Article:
For the sixth time in the Tom Brady and Bill Belichick era, the New England Patriots are Super Bowl champions.
The Pats pulled out a win over the Rams in Atlanta on Sunday night in a game that can be best described as a defensive struggle, holding the Rams without a touchdown, while managing just one touchdown of their own in a 13-3 win.
Tom Brady wasn’t his usual self in terms of picking apart a defense, but he still completed 21-of-35 passes for 262 yards and an interception (on his first attempt of the game). Brady’s best throw came in the fourth quarter as he found Rob Gronkowski down the seam to get inside the five and set up the first touchdown of the game.
That touchdown was scored by Sony Michel, who punched it in on first down for the first and only touchdown of the game.
Michel finished the game with 94 yards on 18 carries, including a huge run to get the Patriots out of the shadow of their own end zone to kick off their game-sealing march.
For the Rams, the offense just never got going. Jared Goff struggled, completing 16-of-33 passes for 174 yards, but tossed a brutal interception on their best drive of the game with four minutes to play.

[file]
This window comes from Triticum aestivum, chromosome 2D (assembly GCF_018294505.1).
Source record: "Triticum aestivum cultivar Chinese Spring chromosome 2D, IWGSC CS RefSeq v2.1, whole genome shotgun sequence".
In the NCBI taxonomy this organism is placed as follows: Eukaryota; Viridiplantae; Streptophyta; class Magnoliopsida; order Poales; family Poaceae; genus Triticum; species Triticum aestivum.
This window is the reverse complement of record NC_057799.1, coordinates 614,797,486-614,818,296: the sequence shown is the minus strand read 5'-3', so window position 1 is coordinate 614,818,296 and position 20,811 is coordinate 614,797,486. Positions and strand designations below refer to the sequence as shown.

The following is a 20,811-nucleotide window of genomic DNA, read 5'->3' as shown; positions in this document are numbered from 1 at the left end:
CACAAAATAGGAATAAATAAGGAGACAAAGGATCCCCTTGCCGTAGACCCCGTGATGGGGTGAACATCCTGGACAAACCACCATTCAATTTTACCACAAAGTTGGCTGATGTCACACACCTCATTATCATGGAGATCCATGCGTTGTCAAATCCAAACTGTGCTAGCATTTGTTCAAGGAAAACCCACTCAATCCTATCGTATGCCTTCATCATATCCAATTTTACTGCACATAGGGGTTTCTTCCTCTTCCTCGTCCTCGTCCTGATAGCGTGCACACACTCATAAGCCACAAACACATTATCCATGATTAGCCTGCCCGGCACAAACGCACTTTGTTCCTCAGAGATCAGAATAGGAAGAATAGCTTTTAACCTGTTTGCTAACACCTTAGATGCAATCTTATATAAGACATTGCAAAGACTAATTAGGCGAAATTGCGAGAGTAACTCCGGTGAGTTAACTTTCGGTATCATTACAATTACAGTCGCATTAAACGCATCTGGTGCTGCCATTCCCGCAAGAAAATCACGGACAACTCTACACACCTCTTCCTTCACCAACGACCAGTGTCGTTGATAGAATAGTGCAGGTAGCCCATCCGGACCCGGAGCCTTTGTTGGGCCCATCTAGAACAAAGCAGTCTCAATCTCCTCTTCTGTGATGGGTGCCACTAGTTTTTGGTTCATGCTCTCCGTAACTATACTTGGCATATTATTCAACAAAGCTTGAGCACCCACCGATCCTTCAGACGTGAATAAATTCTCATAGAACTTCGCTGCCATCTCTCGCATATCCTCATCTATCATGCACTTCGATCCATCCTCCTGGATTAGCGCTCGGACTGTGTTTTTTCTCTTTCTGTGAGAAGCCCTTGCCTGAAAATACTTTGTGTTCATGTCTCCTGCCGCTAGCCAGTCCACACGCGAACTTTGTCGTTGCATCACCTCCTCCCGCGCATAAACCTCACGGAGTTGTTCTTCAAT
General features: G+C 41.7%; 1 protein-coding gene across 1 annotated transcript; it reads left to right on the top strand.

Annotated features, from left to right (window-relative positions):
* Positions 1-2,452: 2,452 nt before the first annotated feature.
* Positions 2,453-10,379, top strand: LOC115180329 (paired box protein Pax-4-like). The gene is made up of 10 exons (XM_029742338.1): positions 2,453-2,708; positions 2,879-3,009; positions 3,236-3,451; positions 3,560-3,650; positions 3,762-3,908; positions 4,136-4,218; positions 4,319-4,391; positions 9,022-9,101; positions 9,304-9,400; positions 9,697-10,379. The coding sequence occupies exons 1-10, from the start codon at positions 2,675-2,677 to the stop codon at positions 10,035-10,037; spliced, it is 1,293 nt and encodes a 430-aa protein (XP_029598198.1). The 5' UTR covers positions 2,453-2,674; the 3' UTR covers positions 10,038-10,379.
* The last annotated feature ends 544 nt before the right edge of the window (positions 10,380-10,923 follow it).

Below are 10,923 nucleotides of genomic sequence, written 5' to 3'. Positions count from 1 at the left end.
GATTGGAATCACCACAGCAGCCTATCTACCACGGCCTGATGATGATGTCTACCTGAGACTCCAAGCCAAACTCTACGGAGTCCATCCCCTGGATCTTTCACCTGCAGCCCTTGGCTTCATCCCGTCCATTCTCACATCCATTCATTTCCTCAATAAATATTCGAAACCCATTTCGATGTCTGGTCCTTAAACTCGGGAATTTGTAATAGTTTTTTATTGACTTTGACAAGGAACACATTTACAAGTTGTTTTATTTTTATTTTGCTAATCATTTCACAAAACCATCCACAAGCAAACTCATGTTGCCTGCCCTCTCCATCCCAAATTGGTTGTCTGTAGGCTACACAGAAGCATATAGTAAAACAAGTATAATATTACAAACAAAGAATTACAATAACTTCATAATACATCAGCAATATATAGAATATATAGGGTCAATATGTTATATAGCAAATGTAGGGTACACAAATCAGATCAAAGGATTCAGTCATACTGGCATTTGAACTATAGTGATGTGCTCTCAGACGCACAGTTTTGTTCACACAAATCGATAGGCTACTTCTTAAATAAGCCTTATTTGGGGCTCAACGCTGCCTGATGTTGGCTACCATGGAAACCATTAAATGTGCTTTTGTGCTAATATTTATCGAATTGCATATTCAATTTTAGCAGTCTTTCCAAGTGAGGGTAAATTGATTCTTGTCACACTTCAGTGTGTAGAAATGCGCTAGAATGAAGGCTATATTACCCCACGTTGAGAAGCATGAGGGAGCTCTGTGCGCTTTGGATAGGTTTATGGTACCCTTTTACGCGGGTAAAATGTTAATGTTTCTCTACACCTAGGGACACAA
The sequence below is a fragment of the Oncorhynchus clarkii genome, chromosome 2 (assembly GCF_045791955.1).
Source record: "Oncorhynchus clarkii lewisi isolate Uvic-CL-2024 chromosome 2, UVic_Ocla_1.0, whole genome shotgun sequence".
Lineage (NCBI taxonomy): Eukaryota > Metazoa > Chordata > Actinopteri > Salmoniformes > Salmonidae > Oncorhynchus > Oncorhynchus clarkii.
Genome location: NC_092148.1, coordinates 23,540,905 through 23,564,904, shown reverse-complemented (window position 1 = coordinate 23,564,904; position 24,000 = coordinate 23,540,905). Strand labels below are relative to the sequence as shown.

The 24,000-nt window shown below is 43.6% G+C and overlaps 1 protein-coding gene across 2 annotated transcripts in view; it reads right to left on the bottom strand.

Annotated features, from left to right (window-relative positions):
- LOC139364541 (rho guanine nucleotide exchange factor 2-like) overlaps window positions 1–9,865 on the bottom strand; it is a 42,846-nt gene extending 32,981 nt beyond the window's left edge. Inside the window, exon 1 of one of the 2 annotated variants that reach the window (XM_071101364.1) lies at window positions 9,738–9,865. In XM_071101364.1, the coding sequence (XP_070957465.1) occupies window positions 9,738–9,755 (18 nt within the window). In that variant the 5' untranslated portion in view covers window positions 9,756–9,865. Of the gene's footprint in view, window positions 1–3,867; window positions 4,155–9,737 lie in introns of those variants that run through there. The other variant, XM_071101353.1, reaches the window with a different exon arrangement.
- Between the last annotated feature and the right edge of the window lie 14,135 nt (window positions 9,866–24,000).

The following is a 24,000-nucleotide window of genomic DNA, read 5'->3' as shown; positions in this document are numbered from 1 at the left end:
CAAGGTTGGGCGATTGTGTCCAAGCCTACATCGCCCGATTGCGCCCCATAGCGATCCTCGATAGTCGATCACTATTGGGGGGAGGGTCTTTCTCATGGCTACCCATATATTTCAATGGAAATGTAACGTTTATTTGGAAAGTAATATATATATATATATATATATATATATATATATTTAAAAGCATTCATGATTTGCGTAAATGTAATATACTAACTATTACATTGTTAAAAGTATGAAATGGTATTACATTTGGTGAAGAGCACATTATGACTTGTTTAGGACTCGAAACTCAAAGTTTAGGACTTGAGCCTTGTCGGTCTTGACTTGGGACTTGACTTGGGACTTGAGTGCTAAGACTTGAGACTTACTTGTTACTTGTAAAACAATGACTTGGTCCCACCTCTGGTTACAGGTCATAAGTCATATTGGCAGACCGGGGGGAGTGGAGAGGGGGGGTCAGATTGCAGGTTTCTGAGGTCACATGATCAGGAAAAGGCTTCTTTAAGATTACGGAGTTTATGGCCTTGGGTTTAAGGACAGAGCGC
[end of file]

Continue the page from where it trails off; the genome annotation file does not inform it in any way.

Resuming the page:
Todd Gurley was quiet as well, as he continues to not look right after coming back from his knee injury. The star back had just 10 carries for 35 yards, while C.J. Anderson wasn’t any better with seven carries for 22 yards as the Patriots came out looking to make Goff beat them, which he simply couldn’t.
The two stars of the game were, truly, the punters. Johnny Hekker was arguably the best player for the Rams as he had a few great punts, including a 65-yarder that ended up being the longest punt in Super Bowl history — which honestly wasn’t even his finest effort of the game.
Ryan Allen of the Patriots had only five punts to Hekker’s nine, but he was instrumental in pinning the Rams deep in their own territory a few times. The game was sealed on a Stephen Gostkowski field goal on 4th-and-inches from 41 yards out to go up 10 with just over a minute to go.
The 13-3 final is the lowest scoring total in Super Bowl history, shattering the 14-7 mark from Super Bowl VII.